Hyperpituitarism

Hyperpituitarism is a disorder characterized by excessive and abnormal levels of dopamine (DA) in the brain. DA is one of the most important neurotransmitters in the nervous system. Dopamine plays a key role in many functions including movement, mood, cognition, motivation and reward.

Dopamine is released from nerve cells called neurons into the synapse where it acts on other nearby neurons to produce various behaviors such as pleasure or desire.

The main symptoms of hypercapitality are:

Increased energy level (euphoria)

Decreased fatigue/fatigue associated with exertion or physical activity (anhedonia)

An increase in sexual desire and satisfaction (hypoactive sexual desires disorder) [1] [2] [3][4] [5][6][7] [8][9] Increased libido (hypersexuality)[10] Increased appetite[11], overeating, eating large amounts of food (obesity), and weight gain (bulimia).[12]

Dopamine is also involved in learning and memory. There are several studies which show that individuals with high levels of dopamine have better memories than those with low levels.

Most of the drugs that increase dopamine also increase the risk of developing a substance abuse disorder. The most common substance abuse disorders are caused directly by the effects of heightened dopamine levels and/or prolonged drug use causes changes in the structure and function of neurons that are related to dopamine.

Dopamine is involved in cognitive abilities such as attention, motivation, and working memory. Changes in dopamine levels can also affect the ability to learn and perform other cognitive tasks.

Neuroleptic drugs for schizophrenia block dopamine receptors in a dose-dependent manner. By blocking these receptors, higher doses of these drugs can be used to treat the positive symptoms of schizophrenia. Unfortunately, this can also result in serious side effects including tardive dyskinesia, a condition characterized by involuntary lip smacking, frowning and chewing.

Research has also shown that blocking these receptors can cause cognitive deficits in some areas such as attention and memory, an effect known as tardive dysintellegence.

Because of this risk, the use of these drugs should be limited to patients with severe psychiatric disorders, such as schizophrenia or bipolar disorder. These patients have a reduced quality of life and a shorter life expectancy because of their illness. This means that the potential risks of blocking these receptors must be carefully weighed against the benefits they can provide.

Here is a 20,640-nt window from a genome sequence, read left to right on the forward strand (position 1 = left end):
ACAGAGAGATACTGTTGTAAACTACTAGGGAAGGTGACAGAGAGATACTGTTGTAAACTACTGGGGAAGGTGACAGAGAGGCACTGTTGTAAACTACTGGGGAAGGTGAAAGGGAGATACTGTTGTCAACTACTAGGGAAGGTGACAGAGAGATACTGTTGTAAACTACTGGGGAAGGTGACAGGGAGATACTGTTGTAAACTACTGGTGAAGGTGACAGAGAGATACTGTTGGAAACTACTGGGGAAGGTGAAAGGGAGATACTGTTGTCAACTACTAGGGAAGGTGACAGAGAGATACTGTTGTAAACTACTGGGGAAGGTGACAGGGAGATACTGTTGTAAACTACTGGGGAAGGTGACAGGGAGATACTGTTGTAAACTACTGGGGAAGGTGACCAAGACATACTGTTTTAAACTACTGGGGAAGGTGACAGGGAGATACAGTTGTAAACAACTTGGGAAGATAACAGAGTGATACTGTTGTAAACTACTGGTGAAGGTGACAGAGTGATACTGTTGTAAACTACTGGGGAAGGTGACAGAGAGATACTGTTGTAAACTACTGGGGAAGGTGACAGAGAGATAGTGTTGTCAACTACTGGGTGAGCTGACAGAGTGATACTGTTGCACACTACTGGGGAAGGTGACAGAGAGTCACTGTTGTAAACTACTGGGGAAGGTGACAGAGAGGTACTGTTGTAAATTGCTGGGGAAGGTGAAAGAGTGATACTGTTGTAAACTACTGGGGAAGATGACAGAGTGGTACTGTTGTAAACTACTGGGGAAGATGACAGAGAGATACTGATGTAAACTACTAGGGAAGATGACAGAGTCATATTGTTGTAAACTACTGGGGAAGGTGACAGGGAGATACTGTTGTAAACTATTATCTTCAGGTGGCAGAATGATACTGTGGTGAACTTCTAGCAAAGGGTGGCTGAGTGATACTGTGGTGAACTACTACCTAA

There are various types of receptors in the brain that are classified based on their chemical composition and their function.

There are two major types of dopamine receptors, D1-like (D1 and D5) and D2-like (D2, D3, D4, and D6).

D1-like receptors are located in the Prefrontal Cortex (PFC). The PFC is responsible for controlling cognition, impulse control, decision making and personality. These receptors can be further subdivided into D1 and D5 receptors.

The D1 receptor is thought to be responsible for psychological “reward” and the reinforcement of behavior. The D1 receptor has also been shown to be involved in OCD and Parkinson’s disease. The dysregulation of D1 receptors have been shown to play a role in schizophrenia, bipolar, and mood disorders.

The D5 receptor also known as the “pleasure” receptor has only recently been discovered. It has been shown to be involved in the reinforcement of behavior and psychological rewards. Dysregulation of this receptor has been shown to be involved in schizophrenia, bipolar, and major depression.

D2-like receptors have not been studied as extensively, but there is evidence that these play a role in working memory and possibly impulse control. The D3 receptor has been shown to play a role in drug induced psychosis and schizophrenia. The dysregulation of the D4 receptor has been shown to be involved in several psychiatric disorders.

These types of receptors can also be subdivided into alpha and beta subtypes.

Sources & references used in this article:

GRAVES’DISEASE: HYPERTHYROIDISM OR HYPERPITUITARISM? by SC WERNER, H HAMILTON… – The Journal of Clinical …, 1952 – academic.oup.com

THE HYPOPHYSIS CEREBRI CLINICAL ASPECTS OF HYPERPITUITARISM AND OF HYPOPITUITARISM by H Cushing – Journal of the American Medical Association, 1909 – jamanetwork.com

HYPERPITUITARISM BEGINNING IN INFANCY THE ALTON GIANT by LH Behrens, DP Barr – Endocrinology, 1932 – academic.oup.com

Hyperpituitarism and hypopituitarism by LM Davidoff – Bulletin of the New York Academy of Medicine, 1940 – ncbi.nlm.nih.gov

FURTHER EVIDENCE THAT HYPERTHYROIDISM (GRAVES’DISEASE) IS NOT HYPERPITUITARISM: EFFECTS OF TRIIODOTHYRONINE AND SODIUM IODIDE by SC WERNER, M Spooner… – The Journal of Clinical …, 1955 – academic.oup.com

Some observations on anterior lobe hyperpituitarism by JK Fancher – Endocrinology, 1932 – academic.oup.com